JMU unveiled its intention to resume in-person instruction on Oct. 5 at the Board of Visitors meeting Friday.
President Alger said this has been the “most unusual year we can remember" in terms of enrollment. Originally the largest freshman class to enroll at JMU, the group melted as move-in day approached, with some deferring their admission to spring or next fall.
Additionally, pockets of returning students never paid their tuition bills, signalling their decision not to enroll. Student withdraws have trickled in since the university transitioned online. As a result, Senior Vice President of Administration and Finance Charles King said JMU is short 670 students in terms of budget — 3% of JMU’s population.
King said JMU’s operating budget is short $31.4 million — being $12.6 million short in the general budget because of a lack of enrollment and $18.8 million short on auxiliaries due to a lack of on-campus student revenue and refunds.
The silver lining in the finance office is that while JMU was told in the spring to expect up to a 15% budget cut from the state, Gov. Ralph Northam (D) announced at the General Assembly special session in August that he’s not recommending new budget cuts.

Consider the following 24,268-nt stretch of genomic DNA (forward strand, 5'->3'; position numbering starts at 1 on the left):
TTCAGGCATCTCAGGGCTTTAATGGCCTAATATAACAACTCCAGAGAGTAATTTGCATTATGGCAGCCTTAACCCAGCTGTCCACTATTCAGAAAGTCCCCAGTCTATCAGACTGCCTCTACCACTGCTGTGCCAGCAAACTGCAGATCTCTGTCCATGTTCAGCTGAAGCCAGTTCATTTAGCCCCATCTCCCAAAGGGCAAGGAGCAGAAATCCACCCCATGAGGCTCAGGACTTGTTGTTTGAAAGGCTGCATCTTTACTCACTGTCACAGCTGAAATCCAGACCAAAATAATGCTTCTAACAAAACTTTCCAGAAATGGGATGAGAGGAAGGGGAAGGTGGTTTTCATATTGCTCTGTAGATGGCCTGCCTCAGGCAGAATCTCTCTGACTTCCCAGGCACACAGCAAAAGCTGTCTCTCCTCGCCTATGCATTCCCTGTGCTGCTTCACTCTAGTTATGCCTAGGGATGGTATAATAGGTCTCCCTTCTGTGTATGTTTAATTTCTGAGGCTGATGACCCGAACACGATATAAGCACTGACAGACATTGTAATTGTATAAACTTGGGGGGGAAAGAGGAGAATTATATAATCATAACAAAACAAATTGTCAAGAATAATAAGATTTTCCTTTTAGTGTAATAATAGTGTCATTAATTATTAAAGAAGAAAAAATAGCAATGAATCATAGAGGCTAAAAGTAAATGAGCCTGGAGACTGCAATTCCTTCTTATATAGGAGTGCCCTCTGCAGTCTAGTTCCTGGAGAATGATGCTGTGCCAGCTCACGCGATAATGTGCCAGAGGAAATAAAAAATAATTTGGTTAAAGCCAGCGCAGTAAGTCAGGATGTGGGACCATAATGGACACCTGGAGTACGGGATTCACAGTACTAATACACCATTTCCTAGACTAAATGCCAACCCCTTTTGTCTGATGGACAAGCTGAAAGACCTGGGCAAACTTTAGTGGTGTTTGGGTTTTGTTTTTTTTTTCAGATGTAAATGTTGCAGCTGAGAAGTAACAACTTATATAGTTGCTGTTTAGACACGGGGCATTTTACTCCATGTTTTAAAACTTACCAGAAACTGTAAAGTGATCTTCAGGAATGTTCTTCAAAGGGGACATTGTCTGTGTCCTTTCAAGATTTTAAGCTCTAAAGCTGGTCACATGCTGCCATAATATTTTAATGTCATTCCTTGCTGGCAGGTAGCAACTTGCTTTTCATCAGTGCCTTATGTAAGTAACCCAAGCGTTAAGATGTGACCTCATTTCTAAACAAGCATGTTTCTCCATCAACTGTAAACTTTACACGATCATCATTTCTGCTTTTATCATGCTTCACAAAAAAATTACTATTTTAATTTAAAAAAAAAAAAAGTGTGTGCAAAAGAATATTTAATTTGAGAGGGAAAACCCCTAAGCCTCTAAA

After 15% of the student body vacated campus due to an outbreak of over 1,000 COVID-19 cases, Alger said the university furiously scrambled to modify their original reopening plan.
First on the chopping block is fall break. Heather Coltman, provost and senior vice president for academic affairs, said the university has canceled fall break, previously scheduled for Oct. 22-23, to curtail student travel. Classes will again transition online after Thanksgiving break — though campus will remain open — to deter another flare-up of the virus if students contract COVID-19 when they’re at home. Final exams will kick off two days earlier to make up for the axed fall break and will be administered online.
The University Health Center (UHC) will implement a new method of testing when students return: mandatory surveillance testing. The health center will randomly sample 300 students per week — or about 5% of the on-campus population — to monitor the state of the pandemic at JMU. Currently, UHC conducts up to 140 tests per day on students who are symptomatic or who’ve been in close contact with someone who tested positive. Alger said that in over 99% of positive cases at JMU, the student is asymptomatic or experiences mild symptoms. An additional change in the health center is that it’ll remain open on the weekends.